Devil’s Advocate: Defending Between The Hash Marks

You may recall for the past several offseasons that I ran an article series called The Optimist’s/Pessimist’s Take. I used it to explore different issues and topics the Pittsburgh Steelers were facing and took a positive or negative approach, examining each side in a separate article. This is essentially the same idea behind that, only condensed into one article for every topic.

In this version of the idea, I’ll be playing the Devil’s Advocate for both sides of the issue, looking at the best-case and worst-case scenarios in trying to find the range of likely outcomes of what is likely to happen for the Steelers relating to whatever topic the article is covering.

When it comes to the process of trying to construct a championship roster, the reality is that there are a ton of moving parts, and several ways to acquire said parts. There are a lot of things that can go right or wrong in not always predictable ways, so I think it’s helpful to try to look at issues by seeking out the boundaries of the likely positive or negative results.

Topic: Are the Steelers adequately prepared to better defend the middle of the field against slot receivers, running backs, and tight ends?

This might be hard for some to believe, but the Steelers’ pass defense actually had its biggest issues not at the boundaries with Ross Cockrell and Artie Burns—though make no mistake, there were certainly some, and that needs to be improved as well—but rather over the middle of the field.

That is the domain of the nickel cornerback (or safety) and the inside linebackers, as well as whatever outside linebacker may be dropping back at any given play.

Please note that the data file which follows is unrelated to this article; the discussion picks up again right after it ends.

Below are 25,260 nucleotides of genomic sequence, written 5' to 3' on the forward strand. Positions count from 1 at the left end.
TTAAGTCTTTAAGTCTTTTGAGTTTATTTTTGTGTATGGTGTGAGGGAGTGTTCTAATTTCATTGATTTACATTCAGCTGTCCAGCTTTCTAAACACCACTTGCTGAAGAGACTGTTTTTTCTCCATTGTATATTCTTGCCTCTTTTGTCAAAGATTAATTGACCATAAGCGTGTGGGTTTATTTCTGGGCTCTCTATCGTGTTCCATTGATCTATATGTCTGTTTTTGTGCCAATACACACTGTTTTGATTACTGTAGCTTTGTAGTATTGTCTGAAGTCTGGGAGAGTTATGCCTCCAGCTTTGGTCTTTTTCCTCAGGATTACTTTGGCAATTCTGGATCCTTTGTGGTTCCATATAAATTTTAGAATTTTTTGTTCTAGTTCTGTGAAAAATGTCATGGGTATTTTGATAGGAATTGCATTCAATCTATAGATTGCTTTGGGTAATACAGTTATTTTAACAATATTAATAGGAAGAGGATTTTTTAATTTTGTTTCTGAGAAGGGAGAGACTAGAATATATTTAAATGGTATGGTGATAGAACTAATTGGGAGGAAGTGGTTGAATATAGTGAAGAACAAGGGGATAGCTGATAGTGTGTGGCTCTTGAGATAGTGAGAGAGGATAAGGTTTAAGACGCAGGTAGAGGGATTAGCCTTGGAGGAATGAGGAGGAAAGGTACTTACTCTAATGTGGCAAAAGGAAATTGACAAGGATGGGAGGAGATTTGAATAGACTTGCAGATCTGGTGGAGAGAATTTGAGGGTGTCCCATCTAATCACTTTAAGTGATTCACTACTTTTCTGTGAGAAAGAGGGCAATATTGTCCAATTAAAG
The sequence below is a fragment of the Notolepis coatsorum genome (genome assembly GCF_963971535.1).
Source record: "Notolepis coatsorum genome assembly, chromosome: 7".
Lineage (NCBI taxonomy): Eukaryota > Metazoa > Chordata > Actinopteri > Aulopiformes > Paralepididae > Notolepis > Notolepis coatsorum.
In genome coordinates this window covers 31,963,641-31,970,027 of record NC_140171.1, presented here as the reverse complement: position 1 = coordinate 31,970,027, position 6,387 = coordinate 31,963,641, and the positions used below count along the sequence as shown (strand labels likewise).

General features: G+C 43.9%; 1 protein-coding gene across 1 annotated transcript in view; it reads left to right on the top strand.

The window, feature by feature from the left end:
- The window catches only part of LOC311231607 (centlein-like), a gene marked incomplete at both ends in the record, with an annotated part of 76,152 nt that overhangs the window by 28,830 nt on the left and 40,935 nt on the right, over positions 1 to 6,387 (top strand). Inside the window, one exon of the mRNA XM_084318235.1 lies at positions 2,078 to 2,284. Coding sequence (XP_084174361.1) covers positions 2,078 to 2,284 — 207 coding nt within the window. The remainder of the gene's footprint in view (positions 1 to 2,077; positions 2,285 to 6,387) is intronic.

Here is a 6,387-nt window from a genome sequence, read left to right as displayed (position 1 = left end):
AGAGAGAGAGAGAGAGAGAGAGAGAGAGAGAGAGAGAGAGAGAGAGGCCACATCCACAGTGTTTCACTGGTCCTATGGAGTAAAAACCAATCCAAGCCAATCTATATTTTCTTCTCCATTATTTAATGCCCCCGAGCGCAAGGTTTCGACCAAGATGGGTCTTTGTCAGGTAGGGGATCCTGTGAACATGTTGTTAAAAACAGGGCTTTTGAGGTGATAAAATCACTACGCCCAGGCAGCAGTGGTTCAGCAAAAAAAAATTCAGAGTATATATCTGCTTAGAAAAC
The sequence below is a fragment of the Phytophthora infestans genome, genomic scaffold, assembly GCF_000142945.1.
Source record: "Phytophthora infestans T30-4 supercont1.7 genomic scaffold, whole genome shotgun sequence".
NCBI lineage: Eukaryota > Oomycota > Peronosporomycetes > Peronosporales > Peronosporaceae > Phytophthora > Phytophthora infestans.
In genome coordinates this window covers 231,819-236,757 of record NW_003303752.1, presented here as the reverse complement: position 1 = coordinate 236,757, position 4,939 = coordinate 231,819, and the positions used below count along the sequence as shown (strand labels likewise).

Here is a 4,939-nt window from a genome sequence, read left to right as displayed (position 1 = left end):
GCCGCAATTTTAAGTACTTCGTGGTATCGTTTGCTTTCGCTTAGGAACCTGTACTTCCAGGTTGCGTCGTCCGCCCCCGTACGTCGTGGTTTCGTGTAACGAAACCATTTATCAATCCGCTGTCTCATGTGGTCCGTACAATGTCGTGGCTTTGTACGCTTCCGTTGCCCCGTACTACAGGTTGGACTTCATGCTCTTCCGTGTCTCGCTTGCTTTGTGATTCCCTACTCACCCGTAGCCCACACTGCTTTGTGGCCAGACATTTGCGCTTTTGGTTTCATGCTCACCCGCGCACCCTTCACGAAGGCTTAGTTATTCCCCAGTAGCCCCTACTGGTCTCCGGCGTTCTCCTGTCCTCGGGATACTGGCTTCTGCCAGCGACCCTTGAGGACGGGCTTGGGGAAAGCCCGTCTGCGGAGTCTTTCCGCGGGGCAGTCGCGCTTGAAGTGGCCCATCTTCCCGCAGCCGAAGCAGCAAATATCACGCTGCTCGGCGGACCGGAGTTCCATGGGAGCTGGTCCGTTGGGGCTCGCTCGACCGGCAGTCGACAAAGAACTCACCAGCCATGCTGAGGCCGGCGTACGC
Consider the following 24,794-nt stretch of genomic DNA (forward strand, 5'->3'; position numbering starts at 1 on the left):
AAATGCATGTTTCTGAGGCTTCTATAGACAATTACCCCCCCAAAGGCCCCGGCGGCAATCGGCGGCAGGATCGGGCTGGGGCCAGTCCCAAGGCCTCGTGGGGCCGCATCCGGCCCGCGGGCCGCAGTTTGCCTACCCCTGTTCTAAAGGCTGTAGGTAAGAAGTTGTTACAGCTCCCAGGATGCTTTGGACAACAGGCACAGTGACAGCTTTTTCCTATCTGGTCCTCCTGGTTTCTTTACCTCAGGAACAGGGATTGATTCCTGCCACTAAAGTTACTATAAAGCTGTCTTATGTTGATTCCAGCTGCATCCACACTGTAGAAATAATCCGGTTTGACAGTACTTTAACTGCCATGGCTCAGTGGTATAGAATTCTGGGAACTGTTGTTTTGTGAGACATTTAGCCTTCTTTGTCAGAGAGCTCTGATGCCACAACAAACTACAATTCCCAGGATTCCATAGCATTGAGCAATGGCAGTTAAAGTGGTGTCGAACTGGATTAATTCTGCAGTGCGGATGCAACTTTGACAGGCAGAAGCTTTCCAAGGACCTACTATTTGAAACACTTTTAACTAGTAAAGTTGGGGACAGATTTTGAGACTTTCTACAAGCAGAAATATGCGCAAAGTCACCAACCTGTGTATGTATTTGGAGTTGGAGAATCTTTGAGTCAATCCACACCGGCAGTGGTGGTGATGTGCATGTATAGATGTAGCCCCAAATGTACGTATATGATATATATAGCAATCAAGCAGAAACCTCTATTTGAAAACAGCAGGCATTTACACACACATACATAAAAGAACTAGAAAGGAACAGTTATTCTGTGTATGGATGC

On paper, one would think that they should be better equipped, simply due to the maturation of the players and the scheme. Sean Davis could play a bigger role in the slot this year if the coaching staff is willing to expand his responsibilities. Of course, the role of the strong safety calls for that sort of play from time to time regardless.

The addition of Cameron Sutton and Coty Sensabaugh—and lingering hopes of Senquez Golson getting on the field—at the very least present the image of creating competition for the slot cornerback position, with the winner getting the spoils and the playing time.

They also lost Lawrence Timmons, who had his struggles in coverage over the past couple of seasons. But he is being replaced by a less experienced player with more struggles in coverage in Vince Williams. In fact, this is the only starter that they lost, and they didn’t add any players to compensate for the loss.

Whatever the answer is to this question, I believe that it is going to play a critical role in defining the shape that the Steelers’ defense takes this season. You should recall that a lot of their most significant damage came over the middle of the field a year ago. The Steelers gave up the fourth- and 11th-most yards to backs and tight ends, but the sixth-fewest to wide receivers (and the second-fewest touchdowns), so consider that when contemplating the pass defense. But that’s really a broader topic for a separate article.

Which side do you lean closer toward?

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